Construction of an image from the resonance signal requires that the components of the resonance signal from spatially separated spins be distinguished and located. Typically this is done by applying a sequence of orthogonal magnetic gradients to the spins prior to and while recording the resonance signal. These gradients cause the spins at various locations to precess at different resonant frequencies depending on their position along the gradient axis. Thus, the position and signal component of spins at each location may be isolated and identified.
An image intensity value is associated with the characteristics of each isolated component signal, and together with the identified position, used to construct an image according to well known reconstruction techniques. Each intensity value and position define a picture element (pixel) of the resultant image.
The prior art is replete with excitation and gradient sequences that are designed to take advantage of particular magnetic resonance phenomena to advantageously differentiate tissue types. Each such pulse sequence and the acquisition of a resulting resonance signal is termed a "measurement cycle".
One such sequence is the well known "spin echo" sequence (SE). In the spin echo sequence, a "180° RF" pulse is applied some time after the RF excitation pulse to flip the magnetization of the sample of precessing nuclei approximately 180°. To the extent that the individual nuclei have dephased after the RF excitation pulse because of magnetic field inhomogeneities (T2 '), the 180° RF pulse reverses the accumulated phase shifts and causes these nuclei to begin rephasing. At time (TE/2) after the 180° RF pulse equal to the delay between the RF excitation pulse and 180° pulses, the nuclei are in phase and produce a "spin echo". The amplitude of this spin echo is less than the initial amplitude of the free induction decay (FID) as a result of T2 dephasing. This T2 decay is not reversed by the 180° RF pulse. Hence the relative amplitude of two or more spin echoes may be used to directly derive T2 without contribution from T2 ' . Generally, the amplitude of the spin echo from a given volume element of the imaged object is:
S1 =Pe-TE/T2 (l-e-TE/T2) (1)
where P is proportional to the density of the spins in that volume element.
The spin echo pulse sequence is described generally in "Magnetic Resonance Imaging, Principles and Applications" by D. N. Kean and M. A. Smith and the references therein cited.
A second imaging sequence is the "gradient recalled echo" sequence, (GRE). In the gradient recalled echo sequence, a negative gradient is used to dephase the spins which are then rephased by a positive gradient to produce a gradient echo signal. The amplitude of the gradient echo from a given volume element of the imaged object is: ##EQU1## where α is the "flip angle" of the spins from the z-axis as produced by the 180° RF pulse.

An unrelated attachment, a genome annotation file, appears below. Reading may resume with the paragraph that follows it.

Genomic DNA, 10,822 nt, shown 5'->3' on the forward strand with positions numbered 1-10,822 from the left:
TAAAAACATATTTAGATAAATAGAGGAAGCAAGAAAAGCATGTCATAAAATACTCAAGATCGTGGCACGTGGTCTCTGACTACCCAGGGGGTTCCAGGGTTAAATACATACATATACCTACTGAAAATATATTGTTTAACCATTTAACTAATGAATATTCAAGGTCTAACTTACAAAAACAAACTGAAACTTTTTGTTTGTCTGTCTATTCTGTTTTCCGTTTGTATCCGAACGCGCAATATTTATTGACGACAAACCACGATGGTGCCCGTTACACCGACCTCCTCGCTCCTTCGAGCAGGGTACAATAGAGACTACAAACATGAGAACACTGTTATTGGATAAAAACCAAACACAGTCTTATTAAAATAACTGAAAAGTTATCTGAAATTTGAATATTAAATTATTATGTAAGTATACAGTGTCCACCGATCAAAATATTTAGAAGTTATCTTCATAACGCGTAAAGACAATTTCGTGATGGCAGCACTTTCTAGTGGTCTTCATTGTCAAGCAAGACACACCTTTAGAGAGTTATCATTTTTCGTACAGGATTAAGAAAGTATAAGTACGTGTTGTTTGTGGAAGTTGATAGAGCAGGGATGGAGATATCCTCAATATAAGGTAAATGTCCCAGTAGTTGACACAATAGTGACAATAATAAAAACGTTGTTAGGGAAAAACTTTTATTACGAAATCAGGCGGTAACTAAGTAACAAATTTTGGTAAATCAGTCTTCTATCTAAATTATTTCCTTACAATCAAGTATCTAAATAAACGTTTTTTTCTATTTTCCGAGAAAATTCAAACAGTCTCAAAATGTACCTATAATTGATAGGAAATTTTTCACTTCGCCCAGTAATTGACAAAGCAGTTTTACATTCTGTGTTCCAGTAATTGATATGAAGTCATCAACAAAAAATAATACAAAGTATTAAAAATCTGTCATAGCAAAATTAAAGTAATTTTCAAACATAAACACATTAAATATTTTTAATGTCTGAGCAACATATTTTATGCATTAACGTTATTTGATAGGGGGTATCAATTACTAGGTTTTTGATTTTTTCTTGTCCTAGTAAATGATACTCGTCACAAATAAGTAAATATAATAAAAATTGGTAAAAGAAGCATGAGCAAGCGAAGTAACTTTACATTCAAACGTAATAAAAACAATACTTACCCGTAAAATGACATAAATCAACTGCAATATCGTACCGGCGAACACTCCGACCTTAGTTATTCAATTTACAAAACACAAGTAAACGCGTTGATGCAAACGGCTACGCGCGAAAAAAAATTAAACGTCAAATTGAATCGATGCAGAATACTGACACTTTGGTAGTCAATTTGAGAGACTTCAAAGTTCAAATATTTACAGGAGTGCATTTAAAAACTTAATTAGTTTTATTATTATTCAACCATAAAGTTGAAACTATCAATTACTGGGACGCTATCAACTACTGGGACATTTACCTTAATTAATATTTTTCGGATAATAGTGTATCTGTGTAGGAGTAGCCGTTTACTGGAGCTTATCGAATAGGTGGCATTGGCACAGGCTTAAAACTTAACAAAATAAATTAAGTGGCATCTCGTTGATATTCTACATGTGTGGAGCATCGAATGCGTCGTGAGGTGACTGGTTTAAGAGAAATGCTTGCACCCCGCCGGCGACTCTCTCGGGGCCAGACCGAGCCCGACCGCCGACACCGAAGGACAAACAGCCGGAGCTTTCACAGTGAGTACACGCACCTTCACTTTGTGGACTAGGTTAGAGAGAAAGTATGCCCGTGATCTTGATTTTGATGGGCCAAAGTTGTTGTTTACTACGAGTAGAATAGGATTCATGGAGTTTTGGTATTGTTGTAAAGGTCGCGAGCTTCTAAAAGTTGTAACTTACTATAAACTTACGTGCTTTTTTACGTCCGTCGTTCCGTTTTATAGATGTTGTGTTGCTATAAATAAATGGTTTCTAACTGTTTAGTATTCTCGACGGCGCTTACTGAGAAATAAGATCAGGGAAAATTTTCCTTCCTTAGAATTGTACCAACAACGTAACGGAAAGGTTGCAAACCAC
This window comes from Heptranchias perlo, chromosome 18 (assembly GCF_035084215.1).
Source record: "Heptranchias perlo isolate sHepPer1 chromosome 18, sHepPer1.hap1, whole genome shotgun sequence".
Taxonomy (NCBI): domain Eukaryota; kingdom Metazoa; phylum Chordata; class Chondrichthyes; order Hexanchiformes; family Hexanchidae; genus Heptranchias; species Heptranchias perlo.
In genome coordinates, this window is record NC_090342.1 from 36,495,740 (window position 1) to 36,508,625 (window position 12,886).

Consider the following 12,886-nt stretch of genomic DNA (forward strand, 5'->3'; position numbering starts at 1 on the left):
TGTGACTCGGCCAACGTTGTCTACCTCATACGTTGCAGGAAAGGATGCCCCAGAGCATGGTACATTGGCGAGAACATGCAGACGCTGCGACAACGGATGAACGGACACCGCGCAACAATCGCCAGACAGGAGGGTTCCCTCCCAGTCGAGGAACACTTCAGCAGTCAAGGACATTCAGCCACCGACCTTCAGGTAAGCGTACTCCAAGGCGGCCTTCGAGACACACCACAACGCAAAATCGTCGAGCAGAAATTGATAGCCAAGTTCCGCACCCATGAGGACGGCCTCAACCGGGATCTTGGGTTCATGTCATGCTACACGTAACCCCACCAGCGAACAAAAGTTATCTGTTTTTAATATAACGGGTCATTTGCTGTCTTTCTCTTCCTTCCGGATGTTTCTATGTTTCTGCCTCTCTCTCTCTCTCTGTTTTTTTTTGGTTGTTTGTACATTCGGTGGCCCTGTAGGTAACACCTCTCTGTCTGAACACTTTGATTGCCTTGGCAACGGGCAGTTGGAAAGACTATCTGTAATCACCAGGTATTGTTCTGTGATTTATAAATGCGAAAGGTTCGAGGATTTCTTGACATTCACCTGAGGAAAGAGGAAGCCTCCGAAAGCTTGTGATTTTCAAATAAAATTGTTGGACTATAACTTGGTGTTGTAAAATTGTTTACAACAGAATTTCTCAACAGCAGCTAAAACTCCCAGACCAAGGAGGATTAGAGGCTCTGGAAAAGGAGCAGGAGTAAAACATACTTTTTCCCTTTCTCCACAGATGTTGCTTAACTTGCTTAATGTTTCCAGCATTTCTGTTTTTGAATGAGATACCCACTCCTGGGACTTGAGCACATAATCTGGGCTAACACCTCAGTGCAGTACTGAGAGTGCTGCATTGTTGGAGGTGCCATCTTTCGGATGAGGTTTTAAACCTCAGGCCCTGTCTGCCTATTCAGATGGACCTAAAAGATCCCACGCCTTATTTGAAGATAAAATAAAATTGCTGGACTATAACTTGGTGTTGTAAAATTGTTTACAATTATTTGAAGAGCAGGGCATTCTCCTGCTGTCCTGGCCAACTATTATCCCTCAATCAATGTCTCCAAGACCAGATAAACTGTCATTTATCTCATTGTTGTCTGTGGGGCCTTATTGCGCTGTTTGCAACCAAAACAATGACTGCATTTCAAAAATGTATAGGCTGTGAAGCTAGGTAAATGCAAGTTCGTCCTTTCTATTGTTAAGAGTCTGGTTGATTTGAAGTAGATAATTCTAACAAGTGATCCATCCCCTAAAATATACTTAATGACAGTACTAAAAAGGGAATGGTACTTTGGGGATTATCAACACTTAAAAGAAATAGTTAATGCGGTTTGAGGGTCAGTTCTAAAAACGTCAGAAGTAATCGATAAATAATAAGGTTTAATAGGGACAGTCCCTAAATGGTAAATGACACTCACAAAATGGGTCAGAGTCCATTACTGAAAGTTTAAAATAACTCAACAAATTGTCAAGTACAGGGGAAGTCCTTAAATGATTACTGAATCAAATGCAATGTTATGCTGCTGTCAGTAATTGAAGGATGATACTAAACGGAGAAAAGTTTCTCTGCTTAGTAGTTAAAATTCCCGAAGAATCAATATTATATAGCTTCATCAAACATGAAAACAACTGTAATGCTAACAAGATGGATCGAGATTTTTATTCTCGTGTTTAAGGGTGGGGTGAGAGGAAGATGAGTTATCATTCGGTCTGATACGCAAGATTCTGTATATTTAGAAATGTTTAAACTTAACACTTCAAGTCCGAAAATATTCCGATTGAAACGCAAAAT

In addition to the use of MRI to collect information concerning the static physical properties of tissue, there are a number of well known MRI techniques for measuring the motion, or flow of fluids, such as blood, within a region of interest.
One such method is the "time-of-flight" method in which a bolus of spins is excited as it flows past a specific upstream location and the state of the resulting resonance signal is examined at a downstream location to determine the velocity of the bolus. This method has been used for many years to measure flow in pipes, and in more recent years it has been used to measure blood flow in human limbs. Examples of this method are disclosed in U.S. Pat. Nos. 3,559,044; 3,191,119; 3,419,793; and 4,777,957. The use of the above described GRE sequences to make time-of-flight measurements is well known.
A subclass of time-of-flight methods is comprised of "inflow/outflow methods" in which the spins in a single, localized volume or slice are excited and the change in the resulting resonance signal is examined a short time later to measure the effects of excited spins that have flowed out of the volume or slice and the effects of differently excited spins that have flowed in to the volume or slice. Examples of this method are described in U.S. Pat. Nos. 4,574,239; 4,532,473; and 4,516,582, as well as in "Three-Dimensional Time-of-Flight Magnetic Resonance Angiography Using Spin Saturation" by C. L. Dumoulin et al. published in Magnetic Resonance In Medicine 11:35-46 (1989).